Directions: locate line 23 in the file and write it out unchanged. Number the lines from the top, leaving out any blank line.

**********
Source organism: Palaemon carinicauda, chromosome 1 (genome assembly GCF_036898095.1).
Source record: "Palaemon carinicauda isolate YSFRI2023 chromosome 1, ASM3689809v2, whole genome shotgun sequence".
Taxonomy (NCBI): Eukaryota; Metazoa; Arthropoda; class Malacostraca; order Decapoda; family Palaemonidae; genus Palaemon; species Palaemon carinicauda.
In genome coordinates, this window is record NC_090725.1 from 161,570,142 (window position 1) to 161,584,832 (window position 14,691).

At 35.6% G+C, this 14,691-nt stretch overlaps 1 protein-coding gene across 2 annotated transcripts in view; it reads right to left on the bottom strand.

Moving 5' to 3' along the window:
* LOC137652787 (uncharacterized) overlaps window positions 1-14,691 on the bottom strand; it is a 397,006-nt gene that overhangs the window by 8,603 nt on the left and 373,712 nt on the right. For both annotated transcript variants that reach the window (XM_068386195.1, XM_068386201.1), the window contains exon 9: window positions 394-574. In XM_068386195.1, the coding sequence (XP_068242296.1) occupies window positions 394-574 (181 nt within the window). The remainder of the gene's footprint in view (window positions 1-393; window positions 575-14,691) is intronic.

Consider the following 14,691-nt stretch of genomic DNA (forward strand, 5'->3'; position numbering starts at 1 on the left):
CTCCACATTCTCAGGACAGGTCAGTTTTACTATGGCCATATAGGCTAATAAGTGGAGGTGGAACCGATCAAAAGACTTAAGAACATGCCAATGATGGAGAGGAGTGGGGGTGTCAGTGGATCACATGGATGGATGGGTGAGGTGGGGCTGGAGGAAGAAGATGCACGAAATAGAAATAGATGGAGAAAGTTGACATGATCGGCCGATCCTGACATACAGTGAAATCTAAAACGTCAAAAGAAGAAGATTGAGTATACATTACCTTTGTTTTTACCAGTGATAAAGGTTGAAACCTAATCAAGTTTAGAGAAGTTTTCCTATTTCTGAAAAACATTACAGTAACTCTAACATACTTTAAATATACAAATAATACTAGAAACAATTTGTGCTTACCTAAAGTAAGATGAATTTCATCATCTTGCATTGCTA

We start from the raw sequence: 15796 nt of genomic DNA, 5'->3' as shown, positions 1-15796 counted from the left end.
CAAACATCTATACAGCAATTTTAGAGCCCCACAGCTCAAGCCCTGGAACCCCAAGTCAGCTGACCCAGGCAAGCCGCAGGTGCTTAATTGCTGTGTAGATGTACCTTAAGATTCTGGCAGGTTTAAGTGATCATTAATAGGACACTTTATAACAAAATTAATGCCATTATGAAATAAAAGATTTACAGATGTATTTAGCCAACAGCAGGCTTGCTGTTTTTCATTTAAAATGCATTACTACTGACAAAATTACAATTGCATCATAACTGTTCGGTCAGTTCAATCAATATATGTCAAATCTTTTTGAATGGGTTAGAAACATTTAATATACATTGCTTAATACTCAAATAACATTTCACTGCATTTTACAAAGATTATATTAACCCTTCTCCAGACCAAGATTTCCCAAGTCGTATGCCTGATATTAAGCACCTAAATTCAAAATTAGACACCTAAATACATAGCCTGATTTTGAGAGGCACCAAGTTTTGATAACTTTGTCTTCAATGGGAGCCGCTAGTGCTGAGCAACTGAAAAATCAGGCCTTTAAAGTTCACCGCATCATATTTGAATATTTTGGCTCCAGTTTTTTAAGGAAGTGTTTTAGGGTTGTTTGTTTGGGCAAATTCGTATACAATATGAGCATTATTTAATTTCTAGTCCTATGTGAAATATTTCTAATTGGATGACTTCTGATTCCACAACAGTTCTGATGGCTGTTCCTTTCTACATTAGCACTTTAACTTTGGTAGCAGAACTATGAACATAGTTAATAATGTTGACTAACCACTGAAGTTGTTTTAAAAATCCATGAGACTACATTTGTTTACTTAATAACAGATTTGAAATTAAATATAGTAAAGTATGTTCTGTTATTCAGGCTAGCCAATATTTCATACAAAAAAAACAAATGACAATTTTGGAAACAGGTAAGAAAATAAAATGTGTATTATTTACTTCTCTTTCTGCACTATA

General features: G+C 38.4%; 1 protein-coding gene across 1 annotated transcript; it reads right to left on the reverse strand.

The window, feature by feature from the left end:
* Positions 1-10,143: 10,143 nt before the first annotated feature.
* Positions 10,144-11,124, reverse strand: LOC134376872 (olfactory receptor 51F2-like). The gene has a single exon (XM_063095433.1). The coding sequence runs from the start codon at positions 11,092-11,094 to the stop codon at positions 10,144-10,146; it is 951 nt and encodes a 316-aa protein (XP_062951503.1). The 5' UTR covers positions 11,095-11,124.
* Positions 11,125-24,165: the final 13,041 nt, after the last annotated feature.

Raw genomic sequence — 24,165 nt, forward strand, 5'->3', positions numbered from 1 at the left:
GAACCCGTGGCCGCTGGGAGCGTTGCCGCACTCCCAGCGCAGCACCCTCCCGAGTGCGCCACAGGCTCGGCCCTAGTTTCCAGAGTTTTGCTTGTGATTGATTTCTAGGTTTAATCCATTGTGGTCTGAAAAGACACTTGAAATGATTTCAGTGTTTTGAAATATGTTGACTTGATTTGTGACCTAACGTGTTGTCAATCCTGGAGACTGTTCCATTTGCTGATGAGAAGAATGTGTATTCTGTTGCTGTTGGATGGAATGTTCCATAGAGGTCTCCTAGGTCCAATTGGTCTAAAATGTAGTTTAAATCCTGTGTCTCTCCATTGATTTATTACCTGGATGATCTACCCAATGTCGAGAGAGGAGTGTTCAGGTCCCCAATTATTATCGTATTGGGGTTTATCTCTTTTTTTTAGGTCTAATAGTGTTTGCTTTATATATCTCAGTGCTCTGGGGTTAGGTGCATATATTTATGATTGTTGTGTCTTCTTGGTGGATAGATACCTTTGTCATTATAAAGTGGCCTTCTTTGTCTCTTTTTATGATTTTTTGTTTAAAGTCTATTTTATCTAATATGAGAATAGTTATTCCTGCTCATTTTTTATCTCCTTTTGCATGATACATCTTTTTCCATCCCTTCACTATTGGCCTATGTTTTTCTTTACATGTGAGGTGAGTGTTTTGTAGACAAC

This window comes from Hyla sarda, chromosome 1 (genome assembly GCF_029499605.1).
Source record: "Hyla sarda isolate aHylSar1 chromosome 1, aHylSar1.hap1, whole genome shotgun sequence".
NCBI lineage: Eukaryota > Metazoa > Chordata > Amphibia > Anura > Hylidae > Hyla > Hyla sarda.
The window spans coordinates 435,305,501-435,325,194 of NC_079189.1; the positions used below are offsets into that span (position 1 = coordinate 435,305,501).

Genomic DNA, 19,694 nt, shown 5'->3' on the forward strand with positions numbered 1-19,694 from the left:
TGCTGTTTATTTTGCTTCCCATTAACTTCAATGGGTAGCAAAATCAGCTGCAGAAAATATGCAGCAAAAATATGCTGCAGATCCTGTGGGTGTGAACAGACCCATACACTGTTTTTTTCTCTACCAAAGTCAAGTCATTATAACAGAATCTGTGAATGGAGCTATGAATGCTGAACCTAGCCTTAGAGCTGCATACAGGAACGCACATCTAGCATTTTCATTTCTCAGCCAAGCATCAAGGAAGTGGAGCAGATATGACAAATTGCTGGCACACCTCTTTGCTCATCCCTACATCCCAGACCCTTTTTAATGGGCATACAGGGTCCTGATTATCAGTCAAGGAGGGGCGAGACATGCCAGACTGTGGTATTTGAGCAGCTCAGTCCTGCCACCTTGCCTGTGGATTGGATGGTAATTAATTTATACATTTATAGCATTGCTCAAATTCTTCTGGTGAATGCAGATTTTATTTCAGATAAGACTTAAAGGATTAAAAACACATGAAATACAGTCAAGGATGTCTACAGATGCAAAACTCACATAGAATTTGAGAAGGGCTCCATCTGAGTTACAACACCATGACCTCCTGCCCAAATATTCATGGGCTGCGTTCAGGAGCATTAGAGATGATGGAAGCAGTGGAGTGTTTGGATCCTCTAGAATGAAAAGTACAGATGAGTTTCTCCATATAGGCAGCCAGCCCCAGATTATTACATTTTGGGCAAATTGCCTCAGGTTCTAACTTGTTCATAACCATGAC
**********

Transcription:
Genomic DNA, 19,694 nt, shown 5'->3' on the forward strand with positions numbered 1-19,694 from the left: